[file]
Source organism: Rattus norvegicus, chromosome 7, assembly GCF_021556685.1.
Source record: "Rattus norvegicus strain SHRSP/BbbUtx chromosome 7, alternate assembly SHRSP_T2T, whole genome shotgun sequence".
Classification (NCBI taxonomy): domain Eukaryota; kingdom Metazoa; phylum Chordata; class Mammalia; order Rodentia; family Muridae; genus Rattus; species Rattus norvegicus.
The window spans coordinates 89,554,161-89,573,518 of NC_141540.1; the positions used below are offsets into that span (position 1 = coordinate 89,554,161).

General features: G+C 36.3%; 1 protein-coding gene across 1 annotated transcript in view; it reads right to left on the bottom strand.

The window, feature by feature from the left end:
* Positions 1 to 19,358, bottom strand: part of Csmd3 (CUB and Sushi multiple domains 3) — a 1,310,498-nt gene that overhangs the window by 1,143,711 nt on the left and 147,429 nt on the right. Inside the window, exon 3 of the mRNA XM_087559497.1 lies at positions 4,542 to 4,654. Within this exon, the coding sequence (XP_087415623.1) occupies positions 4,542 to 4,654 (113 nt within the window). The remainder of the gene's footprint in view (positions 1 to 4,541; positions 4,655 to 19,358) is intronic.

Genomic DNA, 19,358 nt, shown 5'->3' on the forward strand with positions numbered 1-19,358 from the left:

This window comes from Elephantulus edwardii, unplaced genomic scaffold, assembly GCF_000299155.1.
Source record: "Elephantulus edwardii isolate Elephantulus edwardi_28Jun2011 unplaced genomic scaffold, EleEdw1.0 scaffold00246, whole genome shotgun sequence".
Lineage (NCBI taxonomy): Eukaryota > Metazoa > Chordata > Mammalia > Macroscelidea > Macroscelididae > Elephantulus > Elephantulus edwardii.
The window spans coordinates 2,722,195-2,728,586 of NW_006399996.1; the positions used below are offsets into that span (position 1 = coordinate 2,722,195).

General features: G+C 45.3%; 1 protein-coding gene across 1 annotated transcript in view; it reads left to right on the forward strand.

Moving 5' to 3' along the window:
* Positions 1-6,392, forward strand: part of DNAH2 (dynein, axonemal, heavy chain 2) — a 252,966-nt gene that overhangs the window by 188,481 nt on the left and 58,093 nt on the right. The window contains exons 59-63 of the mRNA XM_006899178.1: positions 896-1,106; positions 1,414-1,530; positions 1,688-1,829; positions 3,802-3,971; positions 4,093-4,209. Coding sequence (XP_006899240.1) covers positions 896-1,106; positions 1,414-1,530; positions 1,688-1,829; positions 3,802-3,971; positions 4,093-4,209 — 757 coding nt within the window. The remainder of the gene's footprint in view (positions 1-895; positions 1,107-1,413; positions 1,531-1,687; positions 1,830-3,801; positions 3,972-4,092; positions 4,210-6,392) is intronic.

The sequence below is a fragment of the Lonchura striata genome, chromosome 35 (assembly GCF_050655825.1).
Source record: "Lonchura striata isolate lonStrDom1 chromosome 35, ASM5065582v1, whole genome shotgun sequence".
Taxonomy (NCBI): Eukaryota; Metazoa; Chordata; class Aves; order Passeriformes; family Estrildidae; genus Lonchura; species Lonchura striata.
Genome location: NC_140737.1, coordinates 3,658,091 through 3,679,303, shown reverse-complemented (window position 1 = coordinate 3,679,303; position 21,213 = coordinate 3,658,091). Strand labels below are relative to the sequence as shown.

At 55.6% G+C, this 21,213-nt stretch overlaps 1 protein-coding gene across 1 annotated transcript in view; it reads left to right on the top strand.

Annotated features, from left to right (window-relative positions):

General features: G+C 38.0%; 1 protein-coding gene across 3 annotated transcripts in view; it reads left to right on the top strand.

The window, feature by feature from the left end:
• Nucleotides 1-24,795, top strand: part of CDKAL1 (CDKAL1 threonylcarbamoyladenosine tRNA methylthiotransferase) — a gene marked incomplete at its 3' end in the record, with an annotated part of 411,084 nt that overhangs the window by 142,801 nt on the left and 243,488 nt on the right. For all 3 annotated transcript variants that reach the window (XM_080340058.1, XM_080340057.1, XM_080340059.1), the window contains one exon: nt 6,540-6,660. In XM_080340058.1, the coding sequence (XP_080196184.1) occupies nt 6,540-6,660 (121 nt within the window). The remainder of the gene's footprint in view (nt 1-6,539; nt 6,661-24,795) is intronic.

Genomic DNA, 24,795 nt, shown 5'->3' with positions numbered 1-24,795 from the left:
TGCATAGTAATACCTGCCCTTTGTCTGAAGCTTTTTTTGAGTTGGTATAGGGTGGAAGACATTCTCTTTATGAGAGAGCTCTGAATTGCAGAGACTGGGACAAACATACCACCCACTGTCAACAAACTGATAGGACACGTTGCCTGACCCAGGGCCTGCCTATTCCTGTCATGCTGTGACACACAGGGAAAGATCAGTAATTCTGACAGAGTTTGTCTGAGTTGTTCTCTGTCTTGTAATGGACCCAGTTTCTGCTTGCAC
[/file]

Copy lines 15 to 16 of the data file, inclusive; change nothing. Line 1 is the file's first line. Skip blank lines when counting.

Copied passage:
* Positions 1-6,392, forward strand: part of DNAH2 (dynein, axonemal, heavy chain 2) — a 252,966-nt gene that overhangs the window by 188,481 nt on the left and 58,093 nt on the right. The window contains exons 59-63 of the mRNA XM_006899178.1: positions 896-1,106; positions 1,414-1,530; positions 1,688-1,829; positions 3,802-3,971; positions 4,093-4,209. Coding sequence (XP_006899240.1) covers positions 896-1,106; positions 1,414-1,530; positions 1,688-1,829; positions 3,802-3,971; positions 4,093-4,209 — 757 coding nt within the window. The remainder of the gene's footprint in view (positions 1-895; positions 1,107-1,413; positions 1,531-1,687; positions 1,830-3,801; positions 3,972-4,092; positions 4,210-6,392) is intronic.

The sequence below is a fragment of the Lonchura striata genome, chromosome 35 (assembly GCF_050655825.1).